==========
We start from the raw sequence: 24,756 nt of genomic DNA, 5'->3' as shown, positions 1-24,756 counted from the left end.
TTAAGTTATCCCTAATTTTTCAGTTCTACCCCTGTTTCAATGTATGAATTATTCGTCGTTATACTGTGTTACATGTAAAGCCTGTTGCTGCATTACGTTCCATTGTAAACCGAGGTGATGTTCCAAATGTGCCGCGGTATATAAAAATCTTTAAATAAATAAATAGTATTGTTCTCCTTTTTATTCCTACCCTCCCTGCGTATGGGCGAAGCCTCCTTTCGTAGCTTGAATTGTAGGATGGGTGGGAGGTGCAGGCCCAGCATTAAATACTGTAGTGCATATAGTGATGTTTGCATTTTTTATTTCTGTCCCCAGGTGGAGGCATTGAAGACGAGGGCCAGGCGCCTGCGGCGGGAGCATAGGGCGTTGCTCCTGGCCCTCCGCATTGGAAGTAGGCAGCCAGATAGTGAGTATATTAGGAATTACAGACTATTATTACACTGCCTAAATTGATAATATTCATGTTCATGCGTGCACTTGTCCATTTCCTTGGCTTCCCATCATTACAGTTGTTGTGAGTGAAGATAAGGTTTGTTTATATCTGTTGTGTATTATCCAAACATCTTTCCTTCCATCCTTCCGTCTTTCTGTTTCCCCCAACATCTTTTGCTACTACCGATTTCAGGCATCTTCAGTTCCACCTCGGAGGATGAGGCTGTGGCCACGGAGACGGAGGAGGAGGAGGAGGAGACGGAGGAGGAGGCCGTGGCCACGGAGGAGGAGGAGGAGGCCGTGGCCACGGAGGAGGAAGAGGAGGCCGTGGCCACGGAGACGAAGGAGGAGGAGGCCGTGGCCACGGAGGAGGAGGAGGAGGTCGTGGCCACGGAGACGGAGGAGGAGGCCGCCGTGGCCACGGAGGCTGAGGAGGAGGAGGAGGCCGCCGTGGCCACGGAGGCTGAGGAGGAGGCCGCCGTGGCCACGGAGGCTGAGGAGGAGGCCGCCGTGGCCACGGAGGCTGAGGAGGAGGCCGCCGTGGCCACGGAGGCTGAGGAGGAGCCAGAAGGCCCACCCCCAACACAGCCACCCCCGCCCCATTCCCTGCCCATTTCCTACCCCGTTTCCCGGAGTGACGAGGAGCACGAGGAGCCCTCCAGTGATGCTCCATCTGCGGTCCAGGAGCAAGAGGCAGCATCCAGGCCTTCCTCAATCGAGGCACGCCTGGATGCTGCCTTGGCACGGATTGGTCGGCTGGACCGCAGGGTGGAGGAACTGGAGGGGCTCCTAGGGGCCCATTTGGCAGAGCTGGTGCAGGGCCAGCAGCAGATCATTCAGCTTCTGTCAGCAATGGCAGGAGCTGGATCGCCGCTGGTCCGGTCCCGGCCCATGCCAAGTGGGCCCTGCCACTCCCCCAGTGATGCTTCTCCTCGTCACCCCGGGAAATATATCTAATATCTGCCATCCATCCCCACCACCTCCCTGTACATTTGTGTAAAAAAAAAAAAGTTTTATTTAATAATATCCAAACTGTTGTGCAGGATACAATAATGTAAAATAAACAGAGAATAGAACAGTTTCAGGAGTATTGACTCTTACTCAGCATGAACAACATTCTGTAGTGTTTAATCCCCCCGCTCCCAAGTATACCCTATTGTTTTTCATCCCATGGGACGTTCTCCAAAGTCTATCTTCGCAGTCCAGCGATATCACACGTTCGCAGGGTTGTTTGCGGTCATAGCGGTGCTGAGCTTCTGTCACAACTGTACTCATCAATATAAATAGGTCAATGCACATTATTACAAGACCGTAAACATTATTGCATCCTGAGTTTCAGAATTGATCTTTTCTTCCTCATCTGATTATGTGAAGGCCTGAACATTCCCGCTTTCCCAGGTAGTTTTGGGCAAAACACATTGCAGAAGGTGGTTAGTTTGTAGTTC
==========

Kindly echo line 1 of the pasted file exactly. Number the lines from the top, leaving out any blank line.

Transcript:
We start from the raw sequence: 24,756 nt of genomic DNA, 5'->3' as shown, positions 1-24,756 counted from the left end.